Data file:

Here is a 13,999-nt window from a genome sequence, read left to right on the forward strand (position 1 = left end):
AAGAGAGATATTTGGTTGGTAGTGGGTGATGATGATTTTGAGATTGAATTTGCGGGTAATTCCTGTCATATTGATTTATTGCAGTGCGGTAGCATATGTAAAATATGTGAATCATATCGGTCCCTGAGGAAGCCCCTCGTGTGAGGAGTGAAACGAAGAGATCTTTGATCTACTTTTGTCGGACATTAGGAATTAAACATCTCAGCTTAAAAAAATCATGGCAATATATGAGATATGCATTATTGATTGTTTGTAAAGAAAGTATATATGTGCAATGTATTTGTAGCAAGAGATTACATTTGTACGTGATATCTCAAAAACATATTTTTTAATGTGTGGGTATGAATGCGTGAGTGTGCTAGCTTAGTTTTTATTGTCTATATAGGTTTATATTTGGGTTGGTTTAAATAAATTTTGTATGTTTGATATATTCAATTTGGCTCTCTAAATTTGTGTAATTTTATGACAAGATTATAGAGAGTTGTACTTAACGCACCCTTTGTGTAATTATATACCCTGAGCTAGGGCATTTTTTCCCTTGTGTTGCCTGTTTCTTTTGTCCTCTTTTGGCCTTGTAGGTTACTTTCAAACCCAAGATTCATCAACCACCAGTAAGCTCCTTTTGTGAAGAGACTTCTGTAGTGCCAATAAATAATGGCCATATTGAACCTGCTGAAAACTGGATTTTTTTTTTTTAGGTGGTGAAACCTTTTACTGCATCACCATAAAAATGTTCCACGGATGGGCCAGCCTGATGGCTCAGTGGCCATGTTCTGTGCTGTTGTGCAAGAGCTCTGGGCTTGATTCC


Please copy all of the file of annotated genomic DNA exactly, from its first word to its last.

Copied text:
Here is a 13,999-nt window from a genome sequence, read left to right on the forward strand (position 1 = left end):
AAGAGAGATATTTGGTTGGTAGTGGGTGATGATGATTTTGAGATTGAATTTGCGGGTAATTCCTGTCATATTGATTTATTGCAGTGCGGTAGCATATGTAAAATATGTGAATCATATCGGTCCCTGAGGAAGCCCCTCGTGTGAGGAGTGAAACGAAGAGATCTTTGATCTACTTTTGTCGGACATTAGGAATTAAACATCTCAGCTTAAAAAAATCATGGCAATATATGAGATATGCATTATTGATTGTTTGTAAAGAAAGTATATATGTGCAATGTATTTGTAGCAAGAGATTACATTTGTACGTGATATCTCAAAAACATATTTTTTAATGTGTGGGTATGAATGCGTGAGTGTGCTAGCTTAGTTTTTATTGTCTATATAGGTTTATATTTGGGTTGGTTTAAATAAATTTTGTATGTTTGATATATTCAATTTGGCTCTCTAAATTTGTGTAATTTTATGACAAGATTATAGAGAGTTGTACTTAACGCACCCTTTGTGTAATTATATACCCTGAGCTAGGGCATTTTTTCCCTTGTGTTGCCTGTTTCTTTTGTCCTCTTTTGGCCTTGTAGGTTACTTTCAAACCCAAGATTCATCAACCACCAGTAAGCTCCTTTTGTGAAGAGACTTCTGTAGTGCCAATAAATAATGGCCATATTGAACCTGCTGAAAACTGGATTTTTTTTTTTTAGGTGGTGAAACCTTTTACTGCATCACCATAAAAATGTTCCACGGATGGGCCAGCCTGATGGCTCAGTGGCCATGTTCTGTGCTGTTGTGCAAGAGCTCTGGGCTTGATTCC